Monday, September 26, 2011

Cheap eats

I noticed recently that an entry I did about Angelfood Ministries was getting a lot of hits; today I went to check their website just for the heck of it, and I found out they have ceased operation.  
We tried Angelfood Ministries one single time.  I believe we paid $32, and got a small box with not many groceries in it.  A lot of what was in the box was overly processed.  I recall there were some steaks, a cheaper cut, that I used in stir-fries and for beef tips.  And there was a frozen pumpkin pie ready to be put in the oven.  
This was before we butchered Bonnie's first calf, so we had a use for the beef.  However, I didn't need a frozen pumpkin pie.  It was the year we had so many butternut squashes from the garden, and I could have used them if I wanted a "pumpkin" pie.  I've never been one to buy baked (or ready-to-be-baked) goods, unless I see an angel food cake marked down because it's been around awhile.  Of course I buy the occasional cake mix, simply because the mix is cheaper than a cake made from scratch.
Looking at the contents of the box of food we got that day, it seemed to me as though a person could have bought similar items for the same price (or less) at the grocery store, especially if she took advantage of weekly specials.  Still, there are people who buy lots of processed food, so the Angelfood thing might have worked well for them.    
When we bought my Jersey cow, Bonnie, I felt we had paid a ridiculous price.  But I wanted a healthy purebred Jersey cow in the worst way; not because we needed milk, but because I love Jerseys.  As I recall, the people were asking $1,500 for her.  I think they let us have her for $1,300.  I had my lovely, gentle, beautiful Jersey cow, so I was happy.  
Her first calf was a boy.  He nursed her until he was a year old, then we took him to be butchered.  We were amazed at how much meat he made!  The only actual money we ever spent on him was the fee to have him butchered, which was over $200.  We never bought grain for him at any time.  Meanwhile, we were getting from one to two gallons of milk a week from Bonnie, more if I wanted it.  
I'm fairly sure that if we were to figure how much Bonnie has given us in the way of food, she has darn near paid for herself.  
With Bonnie's help, we eat cheaply.  We've been eating taco soup and split pea soup for the last five or six days.  Of course, we ate lasagna twice at Rena's house; the ground beef she used in it (and what I used in our taco soup) was courtesy of Bonnie-the-Jersey-cow's first son.  
For breakfast we alternate between oatmeal and farina (Cream of Wheat).  We have an occasional bowl of Mini-spooners, usually when Cliff sleeps so late that I'm starving, so I go ahead and eat.  
Even in this year of lousy gardening, I don't have to spend a lot of bucks on food.  For that, I am thankful.  And guess what?  I could still trim the budget even more if I had to.  I wish I could say the same about gasoline.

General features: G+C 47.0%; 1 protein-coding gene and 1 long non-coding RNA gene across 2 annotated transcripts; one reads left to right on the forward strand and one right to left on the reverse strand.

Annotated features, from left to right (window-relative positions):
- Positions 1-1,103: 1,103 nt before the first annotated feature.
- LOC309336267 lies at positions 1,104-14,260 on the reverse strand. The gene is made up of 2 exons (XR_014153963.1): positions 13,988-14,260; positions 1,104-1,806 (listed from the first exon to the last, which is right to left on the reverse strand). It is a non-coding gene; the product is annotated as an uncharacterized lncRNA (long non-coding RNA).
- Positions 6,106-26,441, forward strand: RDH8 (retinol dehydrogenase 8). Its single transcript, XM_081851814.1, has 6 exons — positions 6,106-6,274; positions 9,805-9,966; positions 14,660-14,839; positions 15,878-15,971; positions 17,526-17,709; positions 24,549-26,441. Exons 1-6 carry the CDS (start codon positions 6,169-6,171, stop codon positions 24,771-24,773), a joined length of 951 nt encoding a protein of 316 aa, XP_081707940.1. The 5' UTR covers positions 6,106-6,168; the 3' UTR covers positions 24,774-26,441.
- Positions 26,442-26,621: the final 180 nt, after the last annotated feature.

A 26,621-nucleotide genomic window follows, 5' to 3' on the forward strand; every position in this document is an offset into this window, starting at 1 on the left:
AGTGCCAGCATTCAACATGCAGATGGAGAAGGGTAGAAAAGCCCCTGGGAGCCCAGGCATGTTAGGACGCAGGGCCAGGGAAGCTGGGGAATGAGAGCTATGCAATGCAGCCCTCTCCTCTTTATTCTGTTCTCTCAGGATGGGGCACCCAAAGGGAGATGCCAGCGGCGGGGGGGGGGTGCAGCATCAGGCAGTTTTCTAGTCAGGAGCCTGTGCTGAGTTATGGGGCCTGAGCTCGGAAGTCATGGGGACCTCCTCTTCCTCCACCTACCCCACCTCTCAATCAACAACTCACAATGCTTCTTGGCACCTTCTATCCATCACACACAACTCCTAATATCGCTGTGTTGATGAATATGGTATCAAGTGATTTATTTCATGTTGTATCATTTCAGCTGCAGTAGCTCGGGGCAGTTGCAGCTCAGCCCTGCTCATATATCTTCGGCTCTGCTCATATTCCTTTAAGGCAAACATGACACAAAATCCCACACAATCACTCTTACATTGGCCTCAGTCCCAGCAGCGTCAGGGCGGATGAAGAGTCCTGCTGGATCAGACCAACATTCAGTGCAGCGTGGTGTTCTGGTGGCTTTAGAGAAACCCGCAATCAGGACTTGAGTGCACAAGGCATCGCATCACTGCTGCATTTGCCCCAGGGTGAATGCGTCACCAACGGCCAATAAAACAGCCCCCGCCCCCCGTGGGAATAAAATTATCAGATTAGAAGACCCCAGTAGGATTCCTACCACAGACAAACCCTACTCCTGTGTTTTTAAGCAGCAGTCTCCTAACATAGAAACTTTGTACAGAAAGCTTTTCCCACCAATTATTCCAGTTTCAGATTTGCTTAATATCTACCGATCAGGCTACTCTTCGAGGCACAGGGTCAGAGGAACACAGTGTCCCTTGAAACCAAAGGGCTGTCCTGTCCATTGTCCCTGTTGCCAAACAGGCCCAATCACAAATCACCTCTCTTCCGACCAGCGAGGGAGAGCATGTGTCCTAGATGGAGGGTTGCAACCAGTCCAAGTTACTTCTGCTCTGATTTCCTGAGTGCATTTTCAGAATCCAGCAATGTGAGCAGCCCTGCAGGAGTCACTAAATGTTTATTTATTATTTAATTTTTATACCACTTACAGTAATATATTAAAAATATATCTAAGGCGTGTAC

I'm mostly known as 'MA' said...

I did notice that gas was down almost 20 cents this week from the last time I got it. I don't use much but even that made a difference in my budget. Now maybe I can afford a few more trips to the camper! You do have a lot to be thankful for with your food budget. I am finding that that is the hardest hit place in mine. I'm going to be eating more frugally over the winter and soups and stews are good for you and have a way of stretching the dollar for sure. Hope your Monday is a great one!


You are fortunate to own a cow. It has benefited you well. Sounds like you've done everything right to cut your costs. The only good thing about my husband being laid off is that we save $25-$30 a day in gasoline that was being spent when he commuted. And that has helped the budget.

Leilani Lee said...

We looked at Angel Food but concluded there was too much processed food. I tend to make everything from scratch. What you need now are a couple of pigs to feed the extra milk!!.

Lindie said...

Gas is one of my main expenses but some days I drive over 100 miles. I use a lot of soup recipes in the winter or make up my own. I have already made chili, chicken vegetable soup and beef stew. I don't mind having it often. And think I will do bean or lentil soup next.

patsy said...

food is costly but if people would cook it would be cheaper. I know people who work all day don't want to come home to cook but you can safe money that way. My children go and buy a pizza for 10 bucks. how can you expect to get by spending 10 dollars for pizza? a loaf of bread is 2 dollar or more so you had better learn how to make bread before it goes to 5 dollars a loaf.

Calfkeeper said...

You are so great at budgeting. I am really trying hard to do more of that. But we don't eat beef but maybe once or twice a year. Sometimes more, sometimes less. I dearly wish I could get hubby to cut out his white bread habit (cheap white bread...maybe .89 per loaf but still...) and his dessert habit; that's where quite a few dollars go. And for fruit. I spend a lot on fresh fruit, since we have none available for free here.

darev2005 said...

Maybe Cliff could convert a vehicle to run on alcohol and you could make a still and use your food compost. Probably a bad idea, but might be worth a try, eh?

madcobug said...

I checked out the Angel Food Ministries and noticed how high they were compared to grocery stores.I never bought any of it. Helen

Lori said...

One reason I love that Thomas and Eler Beth are such good hunters is that I always have good, healthy meat in our freezers -- and there's always more than enough to share with family and friends. I wish I could have a garden, but it isn't possible right now. But I buy veggies and fruits or have them given to me, and can and freeze them when I can, so that helps out.